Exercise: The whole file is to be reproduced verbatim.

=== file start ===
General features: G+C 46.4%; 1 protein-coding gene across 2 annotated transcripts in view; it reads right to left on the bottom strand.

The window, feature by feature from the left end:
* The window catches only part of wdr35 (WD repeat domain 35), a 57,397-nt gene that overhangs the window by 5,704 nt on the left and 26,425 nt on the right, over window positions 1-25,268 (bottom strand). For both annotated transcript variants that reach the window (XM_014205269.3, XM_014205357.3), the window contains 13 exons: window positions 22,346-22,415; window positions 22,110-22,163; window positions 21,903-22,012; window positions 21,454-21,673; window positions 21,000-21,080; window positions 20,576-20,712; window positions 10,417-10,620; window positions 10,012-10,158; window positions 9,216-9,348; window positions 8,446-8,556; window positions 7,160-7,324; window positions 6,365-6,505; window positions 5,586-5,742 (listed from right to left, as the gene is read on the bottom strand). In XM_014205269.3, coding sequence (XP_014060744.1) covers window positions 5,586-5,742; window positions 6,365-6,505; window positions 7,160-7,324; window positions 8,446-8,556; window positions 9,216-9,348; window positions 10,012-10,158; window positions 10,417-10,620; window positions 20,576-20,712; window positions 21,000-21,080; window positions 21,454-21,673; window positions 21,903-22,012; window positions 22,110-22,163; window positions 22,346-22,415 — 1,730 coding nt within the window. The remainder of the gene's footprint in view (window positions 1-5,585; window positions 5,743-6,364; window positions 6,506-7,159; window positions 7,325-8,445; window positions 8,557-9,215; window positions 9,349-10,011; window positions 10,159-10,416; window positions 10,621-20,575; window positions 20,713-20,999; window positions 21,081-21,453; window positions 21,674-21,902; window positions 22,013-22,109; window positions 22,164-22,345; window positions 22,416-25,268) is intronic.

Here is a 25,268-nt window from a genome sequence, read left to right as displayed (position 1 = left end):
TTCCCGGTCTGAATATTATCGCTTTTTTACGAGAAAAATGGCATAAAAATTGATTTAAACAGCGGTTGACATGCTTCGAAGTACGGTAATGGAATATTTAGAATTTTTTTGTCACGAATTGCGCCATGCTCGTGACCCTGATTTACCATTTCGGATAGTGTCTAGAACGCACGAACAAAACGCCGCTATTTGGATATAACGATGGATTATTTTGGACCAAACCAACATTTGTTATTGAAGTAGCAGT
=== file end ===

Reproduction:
General features: G+C 46.4%; 1 protein-coding gene across 2 annotated transcripts in view; it reads right to left on the bottom strand.

The window, feature by feature from the left end:
* The window catches only part of wdr35 (WD repeat domain 35), a 57,397-nt gene that overhangs the window by 5,704 nt on the left and 26,425 nt on the right, over window positions 1-25,268 (bottom strand). For both annotated transcript variants that reach the window (XM_014205269.3, XM_014205357.3), the window contains 13 exons: window positions 22,346-22,415; window positions 22,110-22,163; window positions 21,903-22,012; window positions 21,454-21,673; window positions 21,000-21,080; window positions 20,576-20,712; window positions 10,417-10,620; window positions 10,012-10,158; window positions 9,216-9,348; window positions 8,446-8,556; window positions 7,160-7,324; window positions 6,365-6,505; window positions 5,586-5,742 (listed from right to left, as the gene is read on the bottom strand). In XM_014205269.3, coding sequence (XP_014060744.1) covers window positions 5,586-5,742; window positions 6,365-6,505; window positions 7,160-7,324; window positions 8,446-8,556; window positions 9,216-9,348; window positions 10,012-10,158; window positions 10,417-10,620; window positions 20,576-20,712; window positions 21,000-21,080; window positions 21,454-21,673; window positions 21,903-22,012; window positions 22,110-22,163; window positions 22,346-22,415 — 1,730 coding nt within the window. The remainder of the gene's footprint in view (window positions 1-5,585; window positions 5,743-6,364; window positions 6,506-7,159; window positions 7,325-8,445; window positions 8,557-9,215; window positions 9,349-10,011; window positions 10,159-10,416; window positions 10,621-20,575; window positions 20,713-20,999; window positions 21,081-21,453; window positions 21,674-21,902; window positions 22,013-22,109; window positions 22,164-22,345; window positions 22,416-25,268) is intronic.

Here is a 25,268-nt window from a genome sequence, read left to right as displayed (position 1 = left end):
TTCCCGGTCTGAATATTATCGCTTTTTTACGAGAAAAATGGCATAAAAATTGATTTAAACAGCGGTTGACATGCTTCGAAGTACGGTAATGGAATATTTAGAATTTTTTTGTCACGAATTGCGCCATGCTCGTGACCCTGATTTACCATTTCGGATAGTGTCTAGAACGCACGAACAAAACGCCGCTATTTGGATATAACGATGGATTATTTTGGACCAAACCAACATTTGTTATTGAAGTAGCAGT